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  1. ITV Report

EU's Brexit plans 'threaten integrity of the UK', says Theresa May

Theresa May has said "no UK Prime Minister could ever agree" to sign up to the Brexit legal plans drawn up by the EU which could see Northern Ireland diverge from Great Britain to remain aligned with Europe.

The Prime Minister said the the text would "threaten the constitutional integrity of the UK" and she would be making it "crystal clear" to Commission president Jean-Claude Juncker that she would not accept it.

It comes after the EU published its draft Article 50 Withdrawal Agreement including the highly controversial for Northern Ireland proposals as a "backstop" measure to ensure there is no hard border with the Republic.

Speaking at Prime Minister's Questions in the House of Commons, Theresa May said the Government was "absolutely committed to ensuring that we deliver on no hard border between Northern Ireland and Ireland".

But she said the UK could never implement proposals to leave Northern Ireland aligned with Brussels instead of London.

The draft legal text the Commission have published would, if implemented, undermine the UK common market and threaten the constitutional integrity of the UK by creating a customs and regulatory border down the Irish Sea, and no UK prime minster could ever agree to it.

I will be making it crystal clear to President Juncker and others that we will never do so.

– Theresa May
The UK is preparing for a new round of talks on a Brexit transition deal. Credit: PA

The Irish question has become a major stumbling block to progress as the UK prepares to enter a next round of talks to a transition deal.

Brussels' chief negotiator Michel Barnier today has today laid out the EU plans, which include proposals to establish a "common regulatory area" between the EU and Northern Ireland after Brexit.

He said that the plans should be no surprise to anyone, and were only intended to be used a "backstop" measure if no other solution to avoid a hard border with the Republic could be found.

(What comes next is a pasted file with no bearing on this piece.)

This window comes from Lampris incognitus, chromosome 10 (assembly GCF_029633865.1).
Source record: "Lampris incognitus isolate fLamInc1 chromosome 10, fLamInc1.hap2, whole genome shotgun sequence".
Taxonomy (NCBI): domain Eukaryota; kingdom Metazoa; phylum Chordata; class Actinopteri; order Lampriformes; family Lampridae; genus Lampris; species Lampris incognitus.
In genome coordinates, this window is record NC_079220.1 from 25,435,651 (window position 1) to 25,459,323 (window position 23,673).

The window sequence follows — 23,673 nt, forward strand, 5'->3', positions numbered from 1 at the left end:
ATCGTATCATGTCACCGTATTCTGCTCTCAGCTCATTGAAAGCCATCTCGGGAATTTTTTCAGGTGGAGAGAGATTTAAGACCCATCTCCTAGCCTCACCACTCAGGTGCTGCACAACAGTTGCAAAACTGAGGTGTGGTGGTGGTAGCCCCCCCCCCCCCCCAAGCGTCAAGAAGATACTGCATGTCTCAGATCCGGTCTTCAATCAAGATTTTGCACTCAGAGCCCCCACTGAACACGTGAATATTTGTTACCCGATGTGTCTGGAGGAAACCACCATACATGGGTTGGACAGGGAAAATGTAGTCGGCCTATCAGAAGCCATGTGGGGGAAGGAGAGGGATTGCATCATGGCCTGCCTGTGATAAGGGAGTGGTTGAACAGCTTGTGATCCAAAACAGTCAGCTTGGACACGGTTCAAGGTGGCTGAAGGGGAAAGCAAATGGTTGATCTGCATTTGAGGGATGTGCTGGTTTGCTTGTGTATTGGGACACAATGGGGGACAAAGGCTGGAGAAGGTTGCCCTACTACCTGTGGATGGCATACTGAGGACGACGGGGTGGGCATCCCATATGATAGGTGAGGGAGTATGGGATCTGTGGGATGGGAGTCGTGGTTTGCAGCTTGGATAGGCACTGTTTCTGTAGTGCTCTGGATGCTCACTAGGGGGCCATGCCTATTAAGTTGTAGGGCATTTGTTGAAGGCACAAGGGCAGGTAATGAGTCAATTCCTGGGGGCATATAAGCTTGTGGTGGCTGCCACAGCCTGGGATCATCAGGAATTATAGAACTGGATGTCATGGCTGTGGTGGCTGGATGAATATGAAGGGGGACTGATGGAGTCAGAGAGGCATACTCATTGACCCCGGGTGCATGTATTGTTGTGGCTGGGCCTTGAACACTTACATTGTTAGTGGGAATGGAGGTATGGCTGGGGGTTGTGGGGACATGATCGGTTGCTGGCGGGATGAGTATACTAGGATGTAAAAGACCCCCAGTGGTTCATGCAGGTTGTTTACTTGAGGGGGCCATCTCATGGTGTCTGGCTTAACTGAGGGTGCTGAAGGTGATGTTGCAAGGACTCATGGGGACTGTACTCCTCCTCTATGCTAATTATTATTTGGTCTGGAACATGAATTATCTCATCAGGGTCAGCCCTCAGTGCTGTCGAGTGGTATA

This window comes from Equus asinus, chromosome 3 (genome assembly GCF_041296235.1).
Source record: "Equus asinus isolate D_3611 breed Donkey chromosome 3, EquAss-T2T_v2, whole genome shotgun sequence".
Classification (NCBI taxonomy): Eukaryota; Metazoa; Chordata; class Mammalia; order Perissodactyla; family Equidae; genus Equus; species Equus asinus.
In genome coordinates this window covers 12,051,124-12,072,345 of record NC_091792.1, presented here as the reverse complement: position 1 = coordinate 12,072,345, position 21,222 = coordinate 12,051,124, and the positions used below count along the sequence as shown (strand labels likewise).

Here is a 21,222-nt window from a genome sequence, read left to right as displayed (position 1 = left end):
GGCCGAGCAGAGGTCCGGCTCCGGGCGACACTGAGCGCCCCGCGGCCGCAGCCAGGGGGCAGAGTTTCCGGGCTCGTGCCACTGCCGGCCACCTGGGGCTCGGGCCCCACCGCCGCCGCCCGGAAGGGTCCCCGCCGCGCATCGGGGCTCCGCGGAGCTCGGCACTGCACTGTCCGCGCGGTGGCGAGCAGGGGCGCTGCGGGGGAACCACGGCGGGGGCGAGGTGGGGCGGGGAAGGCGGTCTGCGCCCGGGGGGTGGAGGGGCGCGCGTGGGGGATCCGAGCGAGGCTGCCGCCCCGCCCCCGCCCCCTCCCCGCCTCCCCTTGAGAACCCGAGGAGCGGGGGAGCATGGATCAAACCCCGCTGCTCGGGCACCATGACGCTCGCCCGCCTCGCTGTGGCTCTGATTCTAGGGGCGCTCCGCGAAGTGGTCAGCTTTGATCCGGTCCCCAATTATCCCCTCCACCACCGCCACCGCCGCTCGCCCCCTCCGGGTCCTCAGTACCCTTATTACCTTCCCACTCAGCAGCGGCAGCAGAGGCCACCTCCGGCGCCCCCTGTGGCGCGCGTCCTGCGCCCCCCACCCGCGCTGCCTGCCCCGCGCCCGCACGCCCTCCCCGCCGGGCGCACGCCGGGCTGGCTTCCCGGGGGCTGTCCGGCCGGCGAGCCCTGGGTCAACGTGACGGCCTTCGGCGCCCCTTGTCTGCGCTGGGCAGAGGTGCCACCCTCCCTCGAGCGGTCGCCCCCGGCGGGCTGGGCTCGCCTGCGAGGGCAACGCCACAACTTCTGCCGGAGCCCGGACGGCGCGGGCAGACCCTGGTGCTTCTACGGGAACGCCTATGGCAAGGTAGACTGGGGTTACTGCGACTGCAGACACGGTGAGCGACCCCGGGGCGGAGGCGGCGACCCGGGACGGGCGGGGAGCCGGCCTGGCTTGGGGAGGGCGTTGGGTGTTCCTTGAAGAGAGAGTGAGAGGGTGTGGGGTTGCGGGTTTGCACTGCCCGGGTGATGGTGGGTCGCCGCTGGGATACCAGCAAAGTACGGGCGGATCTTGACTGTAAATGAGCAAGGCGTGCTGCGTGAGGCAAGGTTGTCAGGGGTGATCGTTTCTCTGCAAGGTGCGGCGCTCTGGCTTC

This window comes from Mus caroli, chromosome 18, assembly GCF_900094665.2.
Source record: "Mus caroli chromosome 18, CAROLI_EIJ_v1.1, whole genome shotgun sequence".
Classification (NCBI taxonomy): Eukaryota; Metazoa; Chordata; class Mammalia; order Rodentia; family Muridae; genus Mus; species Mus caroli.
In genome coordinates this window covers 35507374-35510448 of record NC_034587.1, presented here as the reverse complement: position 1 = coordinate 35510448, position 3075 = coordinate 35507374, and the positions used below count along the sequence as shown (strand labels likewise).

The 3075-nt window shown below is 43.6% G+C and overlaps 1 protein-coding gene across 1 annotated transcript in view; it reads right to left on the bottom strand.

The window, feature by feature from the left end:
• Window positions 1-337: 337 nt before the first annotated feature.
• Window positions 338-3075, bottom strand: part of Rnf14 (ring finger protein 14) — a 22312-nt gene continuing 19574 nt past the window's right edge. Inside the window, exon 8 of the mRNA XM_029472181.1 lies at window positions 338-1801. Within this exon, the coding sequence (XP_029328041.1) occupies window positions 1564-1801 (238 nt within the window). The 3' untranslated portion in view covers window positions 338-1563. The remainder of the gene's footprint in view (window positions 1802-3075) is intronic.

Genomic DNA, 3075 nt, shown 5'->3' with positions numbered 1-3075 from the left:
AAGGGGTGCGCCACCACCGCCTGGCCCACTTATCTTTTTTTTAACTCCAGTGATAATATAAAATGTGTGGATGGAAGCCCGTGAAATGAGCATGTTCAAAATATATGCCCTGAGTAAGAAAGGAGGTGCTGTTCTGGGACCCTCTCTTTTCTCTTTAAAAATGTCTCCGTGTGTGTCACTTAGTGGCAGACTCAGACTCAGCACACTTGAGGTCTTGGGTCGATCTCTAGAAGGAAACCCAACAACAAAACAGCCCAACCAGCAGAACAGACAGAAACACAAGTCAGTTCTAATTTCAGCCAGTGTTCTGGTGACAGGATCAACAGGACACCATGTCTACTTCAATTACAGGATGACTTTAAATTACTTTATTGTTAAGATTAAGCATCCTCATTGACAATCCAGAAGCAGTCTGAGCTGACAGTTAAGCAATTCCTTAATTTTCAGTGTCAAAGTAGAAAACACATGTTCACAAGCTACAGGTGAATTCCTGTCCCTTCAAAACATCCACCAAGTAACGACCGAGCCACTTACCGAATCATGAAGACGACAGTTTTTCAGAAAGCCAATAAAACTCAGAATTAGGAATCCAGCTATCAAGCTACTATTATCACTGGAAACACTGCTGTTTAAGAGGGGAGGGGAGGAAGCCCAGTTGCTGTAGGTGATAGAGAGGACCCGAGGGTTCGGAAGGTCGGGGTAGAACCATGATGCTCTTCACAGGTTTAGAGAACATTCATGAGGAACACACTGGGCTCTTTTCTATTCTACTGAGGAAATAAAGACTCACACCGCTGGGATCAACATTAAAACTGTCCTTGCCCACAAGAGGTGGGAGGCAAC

But the proposals were attacked as an assault on the UK's integrity, with former Brexit minister David Jones saying they amounted to an attempt to annex Northern Ireland.

Fears were also stoked after prominent Brexiteer Boris Johnson sent a letter to Mrs May suggesting there may be a physical border in Ireland and the focus should be on ensuring it does not become "significantly" harder.

Today, he claimed that Remainers were using the issue to try to "frustrate" Brexit.

Former Conservative Prime Minister Sir John Major said that Mrs May should offer MPs a free vote on the final Brexit deal, with the option of putting it to the public in a second referendum.

He urged her to stand up to the "ultra-Brexit" minority in her party and drop her "red lines" of taking Britain out of the single market and customs union.

"Unrealistic aspirations are usually followed by retreat. That is a lesson for the negotiations to come," he warned.

"They will be the most difficult any Government has faced. Our aims have to be realistic. I am not sure they yet are."

Labour leader Jeremy Corbyn today taunted Mrs May over what he said were contradictory and confused messages over Brexit from her government.

"This is a government in disarray," he said. "

"Every time the cabinet meets, all we get is even more bizarre soundbites.

"Remember when we had ‘Brexit means Brexit’? Then we had ‘red, white and blue Brexit’, which presumably appealed to the members opposite, then we had ‘liberal Brexit’, and now we have ‘ambitious managed divergence’.

"The government is so divided the Prime Minister is incapable of delivering a coherent and decisive plan for Brexit."